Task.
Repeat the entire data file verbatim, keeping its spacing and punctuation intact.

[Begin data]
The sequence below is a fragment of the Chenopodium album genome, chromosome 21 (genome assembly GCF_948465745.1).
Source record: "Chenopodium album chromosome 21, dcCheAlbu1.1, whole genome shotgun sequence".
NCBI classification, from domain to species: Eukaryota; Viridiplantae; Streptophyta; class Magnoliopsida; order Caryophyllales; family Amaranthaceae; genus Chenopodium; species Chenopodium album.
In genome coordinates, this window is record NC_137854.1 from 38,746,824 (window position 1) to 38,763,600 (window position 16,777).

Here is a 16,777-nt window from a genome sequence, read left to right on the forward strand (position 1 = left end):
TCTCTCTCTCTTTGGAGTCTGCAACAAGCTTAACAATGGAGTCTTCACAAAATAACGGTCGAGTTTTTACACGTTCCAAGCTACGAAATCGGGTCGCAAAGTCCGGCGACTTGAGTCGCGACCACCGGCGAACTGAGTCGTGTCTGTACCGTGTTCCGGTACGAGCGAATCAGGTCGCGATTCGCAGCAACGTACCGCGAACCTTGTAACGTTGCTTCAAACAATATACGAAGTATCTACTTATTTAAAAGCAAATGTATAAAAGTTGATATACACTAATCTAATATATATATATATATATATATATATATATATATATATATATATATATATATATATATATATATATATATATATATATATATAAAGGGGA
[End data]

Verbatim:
The sequence below is a fragment of the Chenopodium album genome, chromosome 21 (genome assembly GCF_948465745.1).
Source record: "Chenopodium album chromosome 21, dcCheAlbu1.1, whole genome shotgun sequence".
NCBI classification, from domain to species: Eukaryota; Viridiplantae; Streptophyta; class Magnoliopsida; order Caryophyllales; family Amaranthaceae; genus Chenopodium; species Chenopodium album.
In genome coordinates, this window is record NC_137854.1 from 38,746,824 (window position 1) to 38,763,600 (window position 16,777).

Here is a 16,777-nt window from a genome sequence, read left to right on the forward strand (position 1 = left end):
TCTCTCTCTCTTTGGAGTCTGCAACAAGCTTAACAATGGAGTCTTCACAAAATAACGGTCGAGTTTTTACACGTTCCAAGCTACGAAATCGGGTCGCAAAGTCCGGCGACTTGAGTCGCGACCACCGGCGAACTGAGTCGTGTCTGTACCGTGTTCCGGTACGAGCGAATCAGGTCGCGATTCGCAGCAACGTACCGCGAACCTTGTAACGTTGCTTCAAACAATATACGAAGTATCTACTTATTTAAAAGCAAATGTATAAAAGTTGATATACACTAATCTAATATATATATATATATATATATATATATATATATATATATATATATATATATATATATATATATATATATATATATATATATAAAGGGGA